COVID-19 Update

Victorian Buildings Beware – Are you compliant with your essential safety measures?

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By Chloe Moorfoot, Partner and Malcolm Liu, Lawyer.

Non-compliance with the Building Regulations 2018 (Regulations) for essential safety measures can result in serious consequences, including infringement notices, fines and prosecution. Additionally, the combustible cladding building inspections in Victoria are likely to expose buildings that are non-compliant with the essential safety measures. Therefore, is your building ready?

victorian essential safety measures for buildings

Local councils, whilst not facing the risk of fines and penalties, will certainly not be immune to prosecution by government agencies and authorities where it is found that local councils have not diligently ensured the safety of the buildings within their municipality. Outside of civil proceedings for damages, should individuals suffer loss or injury as a result of a non-compliant essential safety measure, a failure to uphold their responsibilities in their position of public office may result in criminal prosecution and future career disqualifications.

What are Essential Safety Measures?

Generally, essential safety measures may be summarised as those parts of a building which relate to building emergencies, safeties and warnings. Examples include:

  • Fire exit doors;
  • Emergency lighting;
  • Emergency power supplies;
  • Flood controls;
  • Fire hydrants;
  • Ventilation;
  • Signs and warning lighting.

What are Building Owners’ Obligations?

Building owners (collectively through the owners corporation) are responsible for ensuring that the safety measures of their building are well maintained and operate satisfactorily in accordance with the Building Regulations 2018 (Regulations). Building owners are required to prepare an annual essential safety measure report in addition to regular maintenance checks and repair work. Records for these, as well as the annual essential safety measure report, must be kept as the municipal building surveyor or chief officer of the fire brigade may request to inspect them after giving 24 hours notice.

What are Local Councils’ Obligations?

Under the Building Act 1993 (Act), local councils have the responsibility for enforcing building safety within their respective municipalities. Primarily, the onus of ensuring that the essential safety measures of a building are operational rests with the building owners. However, local councils have the responsibility of ensuring that building owners are complying with the Regulations. As well as enforcing adherence to the same. Hence, examples of responsibilities that local councils may have are:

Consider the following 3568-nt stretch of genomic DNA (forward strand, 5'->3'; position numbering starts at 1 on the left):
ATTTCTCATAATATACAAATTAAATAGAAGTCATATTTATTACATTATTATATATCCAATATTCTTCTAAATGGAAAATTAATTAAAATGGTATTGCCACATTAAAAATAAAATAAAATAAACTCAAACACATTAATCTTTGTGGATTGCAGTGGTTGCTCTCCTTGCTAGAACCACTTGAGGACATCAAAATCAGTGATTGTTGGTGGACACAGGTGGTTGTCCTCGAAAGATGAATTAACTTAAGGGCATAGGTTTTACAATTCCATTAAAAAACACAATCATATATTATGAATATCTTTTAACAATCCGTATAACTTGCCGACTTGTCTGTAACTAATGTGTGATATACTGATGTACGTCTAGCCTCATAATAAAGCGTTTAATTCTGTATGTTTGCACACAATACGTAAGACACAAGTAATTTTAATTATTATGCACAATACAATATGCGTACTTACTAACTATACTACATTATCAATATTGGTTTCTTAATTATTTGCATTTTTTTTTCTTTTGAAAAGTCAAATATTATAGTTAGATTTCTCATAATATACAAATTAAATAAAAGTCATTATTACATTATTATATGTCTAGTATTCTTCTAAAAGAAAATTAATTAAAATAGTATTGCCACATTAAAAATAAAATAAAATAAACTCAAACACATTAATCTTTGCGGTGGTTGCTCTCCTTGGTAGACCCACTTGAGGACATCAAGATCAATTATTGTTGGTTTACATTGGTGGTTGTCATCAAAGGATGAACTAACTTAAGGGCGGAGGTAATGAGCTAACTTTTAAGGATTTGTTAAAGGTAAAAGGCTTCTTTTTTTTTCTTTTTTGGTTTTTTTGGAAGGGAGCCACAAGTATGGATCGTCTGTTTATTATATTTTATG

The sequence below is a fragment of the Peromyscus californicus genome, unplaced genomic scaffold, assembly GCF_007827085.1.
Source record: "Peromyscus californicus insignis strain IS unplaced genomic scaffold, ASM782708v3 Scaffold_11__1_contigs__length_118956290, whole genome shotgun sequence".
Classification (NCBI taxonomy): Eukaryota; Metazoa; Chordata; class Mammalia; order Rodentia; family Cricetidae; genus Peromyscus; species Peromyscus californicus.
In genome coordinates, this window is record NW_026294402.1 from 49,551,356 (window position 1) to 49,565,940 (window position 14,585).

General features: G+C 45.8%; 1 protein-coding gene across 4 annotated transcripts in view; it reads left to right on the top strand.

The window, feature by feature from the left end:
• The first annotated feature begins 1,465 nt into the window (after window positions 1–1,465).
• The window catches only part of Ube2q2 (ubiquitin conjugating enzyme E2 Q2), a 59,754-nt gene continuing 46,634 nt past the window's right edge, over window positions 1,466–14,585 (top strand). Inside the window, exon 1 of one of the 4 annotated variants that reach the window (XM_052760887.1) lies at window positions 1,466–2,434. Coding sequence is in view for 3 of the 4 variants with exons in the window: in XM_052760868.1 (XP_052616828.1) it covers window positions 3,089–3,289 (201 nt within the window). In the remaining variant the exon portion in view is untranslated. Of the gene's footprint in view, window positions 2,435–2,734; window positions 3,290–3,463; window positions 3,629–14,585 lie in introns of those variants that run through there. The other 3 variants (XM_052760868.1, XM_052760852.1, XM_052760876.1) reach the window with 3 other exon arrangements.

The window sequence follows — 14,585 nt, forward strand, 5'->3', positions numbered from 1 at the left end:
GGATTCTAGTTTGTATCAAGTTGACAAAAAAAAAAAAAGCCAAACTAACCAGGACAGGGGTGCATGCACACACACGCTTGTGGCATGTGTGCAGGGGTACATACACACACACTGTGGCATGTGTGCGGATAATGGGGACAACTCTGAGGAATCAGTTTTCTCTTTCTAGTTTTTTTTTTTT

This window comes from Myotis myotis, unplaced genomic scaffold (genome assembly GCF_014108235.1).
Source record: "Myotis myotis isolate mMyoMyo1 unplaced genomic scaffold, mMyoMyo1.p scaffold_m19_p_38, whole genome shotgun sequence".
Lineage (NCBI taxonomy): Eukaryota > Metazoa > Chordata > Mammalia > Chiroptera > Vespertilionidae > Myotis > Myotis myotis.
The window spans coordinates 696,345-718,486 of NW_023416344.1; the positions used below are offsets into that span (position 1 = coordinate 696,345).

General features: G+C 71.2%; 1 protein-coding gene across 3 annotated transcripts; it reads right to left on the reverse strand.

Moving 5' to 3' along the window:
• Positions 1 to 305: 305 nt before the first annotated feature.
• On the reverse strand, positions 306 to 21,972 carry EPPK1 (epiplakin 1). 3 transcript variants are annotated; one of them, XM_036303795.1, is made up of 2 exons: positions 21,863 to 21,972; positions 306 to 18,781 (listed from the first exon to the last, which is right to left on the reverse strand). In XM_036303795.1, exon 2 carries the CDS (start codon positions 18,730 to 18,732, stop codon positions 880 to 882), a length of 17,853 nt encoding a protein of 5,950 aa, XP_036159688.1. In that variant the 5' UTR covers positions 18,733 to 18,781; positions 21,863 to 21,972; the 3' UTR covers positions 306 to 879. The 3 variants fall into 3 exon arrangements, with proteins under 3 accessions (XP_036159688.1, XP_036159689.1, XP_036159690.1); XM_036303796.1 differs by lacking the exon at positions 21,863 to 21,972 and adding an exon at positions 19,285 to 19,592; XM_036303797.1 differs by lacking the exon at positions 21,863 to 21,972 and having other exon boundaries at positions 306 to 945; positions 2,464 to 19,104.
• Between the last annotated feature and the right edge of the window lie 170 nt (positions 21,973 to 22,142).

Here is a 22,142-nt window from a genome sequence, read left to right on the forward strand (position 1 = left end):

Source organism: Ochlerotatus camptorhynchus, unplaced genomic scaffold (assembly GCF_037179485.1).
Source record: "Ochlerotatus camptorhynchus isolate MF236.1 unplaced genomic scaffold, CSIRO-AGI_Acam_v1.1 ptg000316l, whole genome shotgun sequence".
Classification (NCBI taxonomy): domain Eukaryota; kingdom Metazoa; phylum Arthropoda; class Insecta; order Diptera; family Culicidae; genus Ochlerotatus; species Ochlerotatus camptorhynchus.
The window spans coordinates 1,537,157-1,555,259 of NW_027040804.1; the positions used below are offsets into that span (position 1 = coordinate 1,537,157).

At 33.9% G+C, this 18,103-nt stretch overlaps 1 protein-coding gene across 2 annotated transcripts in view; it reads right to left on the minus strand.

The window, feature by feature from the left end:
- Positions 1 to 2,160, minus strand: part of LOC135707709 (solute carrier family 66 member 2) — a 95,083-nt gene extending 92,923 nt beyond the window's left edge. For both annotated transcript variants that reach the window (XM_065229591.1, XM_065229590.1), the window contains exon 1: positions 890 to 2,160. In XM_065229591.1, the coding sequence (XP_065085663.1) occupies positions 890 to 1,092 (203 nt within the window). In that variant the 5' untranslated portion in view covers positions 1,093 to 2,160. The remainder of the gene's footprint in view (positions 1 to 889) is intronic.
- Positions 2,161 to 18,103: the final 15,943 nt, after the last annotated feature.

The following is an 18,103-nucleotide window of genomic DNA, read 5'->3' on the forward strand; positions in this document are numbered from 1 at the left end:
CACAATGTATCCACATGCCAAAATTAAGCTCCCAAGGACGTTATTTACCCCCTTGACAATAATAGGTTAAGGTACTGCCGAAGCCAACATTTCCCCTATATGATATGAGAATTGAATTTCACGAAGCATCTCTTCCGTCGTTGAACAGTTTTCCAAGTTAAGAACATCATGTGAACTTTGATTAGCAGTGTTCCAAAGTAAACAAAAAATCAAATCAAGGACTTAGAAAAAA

• Conducting reviews and inspections with respect to essential safety measures and their corresponding annual reports;
  • Where notified or otherwise aware of non-compliant essential safety measures. They issue directions and building orders to the building owners to rectify the non-compliance; and
  • Where such building orders have been issued, to diligently track and ensure the progress of the same.

Nexus Between Cladding Inspections and Essential Safety Measures

Inspectors and experts are conducting reviews of buildings for defective cladding issues. Meanwhile, there is opportunity for an overall review of the building’s general compliance with the Regulations to be conducted simultaneously. There is the very real possibility that a building designated for defective cladding inspections gets issued with non-compliance and infringement notices.

Consequences of Non-Compliance

Non-compliance with the Regulations for these safety measures will result in infringement notices being issued to building owners. These generally require rectification of the non-compliance within a stipulated period of time. Should an infringement notice not be complied with, it will then escalate into fines and penalties imposed upon the building owners. As well as the possibly of prosecution and proceedings.

Need Help?

For more information in relation to this article and Essential Safety Measures. Please contact the authors of this article Chloe Moorfoot, Partner and Malcolm Liu, Lawyer.

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